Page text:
Iowa schools brace for impact of concussion lawsuits

Concussion-related lawsuits are flowing through courts at a no-huddle pace. (Photo: Gannett Illustration)

Concussion-related lawsuits are flowing through courts at a no-huddle pace. (Photo: Gannett Illustration)

A former Bedford athlete now spends his days in a wheelchair, the lingering result of head injuries he believes occurred because of playing football three years ago.

Kacey Strough, now 18, received nearly $1 million from a U.S. District Court in Des Moines on May 11. A jury found the school district at fault because the school nurse was negligent in notifying coaches and Strough’s guardian of a possible concussion.

It’s the first case of a former Iowa athlete receiving such damages from a school, but it’s likely not the last.

Concussion-related lawsuits are flowing through courts at a no-huddle pace:

  • A former Clear Lake football player who was injured in 2012 is suing the school district for alleged injuries believed to be aggravated by his continued play after a concussion. The case is expected to go to court in 2016.
  • The Illinois High School Association is the first state high school athletic group to be sued by former athletes regarding head injuries. The IHSA announced several measures to prevent concussions earlier this month.
  • The NFL settled a concussions suit in April that could amount to $1 billion for thousands of former players.
  • A group of former college athletes is suing the NCAA for head injuries they received. A proposed settlement in April sets up a $70 million fund to provide head injury evaluations for the next 50 years for athletes and requires the organization to step up safety efforts.

The growing attention on concussions has raised questions about the future of football, which has the highest concussions rate of any sport, and whether school districts can afford the potential onslaught of court cases.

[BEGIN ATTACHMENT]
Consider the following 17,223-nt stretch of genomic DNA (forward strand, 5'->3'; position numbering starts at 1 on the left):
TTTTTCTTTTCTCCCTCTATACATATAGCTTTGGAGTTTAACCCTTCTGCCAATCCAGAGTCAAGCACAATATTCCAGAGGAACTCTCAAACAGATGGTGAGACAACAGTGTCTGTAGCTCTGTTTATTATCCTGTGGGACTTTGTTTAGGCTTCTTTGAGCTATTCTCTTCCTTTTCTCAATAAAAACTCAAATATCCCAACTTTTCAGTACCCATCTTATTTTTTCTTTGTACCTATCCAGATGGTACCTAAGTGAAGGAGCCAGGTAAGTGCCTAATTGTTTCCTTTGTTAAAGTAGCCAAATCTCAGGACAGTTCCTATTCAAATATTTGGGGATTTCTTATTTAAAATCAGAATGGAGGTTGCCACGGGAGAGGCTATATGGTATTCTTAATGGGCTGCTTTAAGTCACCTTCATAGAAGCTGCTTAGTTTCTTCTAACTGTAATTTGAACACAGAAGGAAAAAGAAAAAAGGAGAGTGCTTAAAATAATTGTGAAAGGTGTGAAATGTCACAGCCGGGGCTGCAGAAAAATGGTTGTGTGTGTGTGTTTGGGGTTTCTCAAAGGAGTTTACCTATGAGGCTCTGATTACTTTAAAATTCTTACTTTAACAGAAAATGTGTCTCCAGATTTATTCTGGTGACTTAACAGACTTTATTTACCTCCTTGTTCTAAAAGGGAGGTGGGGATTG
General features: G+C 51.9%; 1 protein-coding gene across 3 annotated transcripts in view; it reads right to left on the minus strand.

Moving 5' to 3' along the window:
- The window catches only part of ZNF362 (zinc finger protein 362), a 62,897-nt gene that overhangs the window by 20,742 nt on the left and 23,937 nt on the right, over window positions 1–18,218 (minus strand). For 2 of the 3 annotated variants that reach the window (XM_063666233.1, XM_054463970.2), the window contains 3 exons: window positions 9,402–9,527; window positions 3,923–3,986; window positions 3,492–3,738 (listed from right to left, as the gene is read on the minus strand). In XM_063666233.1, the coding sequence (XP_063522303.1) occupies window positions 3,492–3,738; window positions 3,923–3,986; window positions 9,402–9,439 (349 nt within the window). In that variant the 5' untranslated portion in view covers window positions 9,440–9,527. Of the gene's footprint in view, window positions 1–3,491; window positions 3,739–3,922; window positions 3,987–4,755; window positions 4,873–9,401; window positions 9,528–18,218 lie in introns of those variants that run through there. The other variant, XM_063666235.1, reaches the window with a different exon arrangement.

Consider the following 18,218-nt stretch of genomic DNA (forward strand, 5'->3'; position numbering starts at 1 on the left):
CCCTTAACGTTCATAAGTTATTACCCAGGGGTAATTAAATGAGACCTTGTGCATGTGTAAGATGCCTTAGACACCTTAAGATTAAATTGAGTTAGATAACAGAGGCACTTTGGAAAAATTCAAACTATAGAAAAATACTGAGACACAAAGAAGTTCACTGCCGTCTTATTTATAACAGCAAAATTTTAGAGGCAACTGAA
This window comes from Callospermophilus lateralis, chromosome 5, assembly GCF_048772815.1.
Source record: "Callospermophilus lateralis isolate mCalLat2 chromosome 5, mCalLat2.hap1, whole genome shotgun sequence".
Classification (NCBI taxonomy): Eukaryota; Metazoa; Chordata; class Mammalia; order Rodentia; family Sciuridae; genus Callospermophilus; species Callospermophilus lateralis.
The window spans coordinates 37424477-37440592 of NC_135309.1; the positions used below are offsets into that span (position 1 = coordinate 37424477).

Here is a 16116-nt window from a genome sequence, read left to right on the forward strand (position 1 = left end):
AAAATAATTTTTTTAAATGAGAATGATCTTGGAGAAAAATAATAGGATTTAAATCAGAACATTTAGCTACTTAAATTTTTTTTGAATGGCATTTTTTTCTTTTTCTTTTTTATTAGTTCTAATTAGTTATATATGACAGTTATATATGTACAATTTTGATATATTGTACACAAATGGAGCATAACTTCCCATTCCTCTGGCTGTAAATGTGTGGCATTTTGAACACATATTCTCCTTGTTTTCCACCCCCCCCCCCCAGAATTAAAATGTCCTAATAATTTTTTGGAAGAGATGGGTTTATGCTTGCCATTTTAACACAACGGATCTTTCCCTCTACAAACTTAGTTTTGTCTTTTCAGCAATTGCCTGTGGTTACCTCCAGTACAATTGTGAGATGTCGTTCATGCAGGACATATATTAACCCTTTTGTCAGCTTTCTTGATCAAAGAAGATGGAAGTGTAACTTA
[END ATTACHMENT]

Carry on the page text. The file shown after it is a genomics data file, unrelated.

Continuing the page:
Concussions have become a hot topic in other sports, too, even those considered “non-contact.” Iowa’s schools and state athletic organizations are trying to prevent concussions through education and other safety measures.

“We certainly know that a lawsuit could be filed against a coach or school or the association at any time,” said Alan Beste, the Iowa High School Athletic Association’s executive director. “We’re doing what we can to try to protect students.”

But not everyone believes the state associations and Iowa lawmakers are doing enough.

Troy Kleese, a certified athletic trainer and Iowa Sports Medicine director for physiotherapy associates, thinks Iowa needs a tighter definition governing who can determine when an athlete can return to play.

In the Bedford lawsuit, school nurse Andrea Schuelke made an error when she assessed Strough, the jury found.

“She didn’t think he had a concussion, according to his symptoms,” said Gregory Barntsen, the attorney for the school district. “Obviously, this was a mistake.”

Concussions common in many sports

Concussions are the most common injuries that keep athletes out of one or more days of practice or competition in football, boys’ and girls’ soccer, wrestling, softball and baseball, according to a National High School Sports-Related Injury Surveillance System study of nine sports for the 2013-14 school year.

Iowa does not record concussion data for high schools. However, more than 300,000 athletes across the country reported missing one or more days because of concussions, or about 22 percent of all such sidelining events, the survey reported.

In all high school and college athletics during the period from July 2012 to June 2013, the time that includes Strough’s injury, 29 catastrophic events were reported to the National Center for Catastrophic Sport Injury Research. From 1982 to 2013, when the annual survey has been conducted, 80 percent of severe injuries were at the high school level.

Although insurance will cover Bedford’s financial liability, it’s possible some schools could eventually abolish football, according to Nicholas Johnson, a former sports law professor at the University of Iowa.

Johnson said he believes the sport will survive.

“I don’t think we’re going to see Ohio State playing flag football, either,” Johnson said.

Galen Howsare, deputy executive director of the Iowa Association of School Boards, isn’t as certain when he watches concussion-related lawsuits work their way through the court system.

He compared the liability issues of sports to trampolines: they used to be common, but too many injuries have made them scarce.

“The same thing could happen if you wake up, and there’s no football,” he said.

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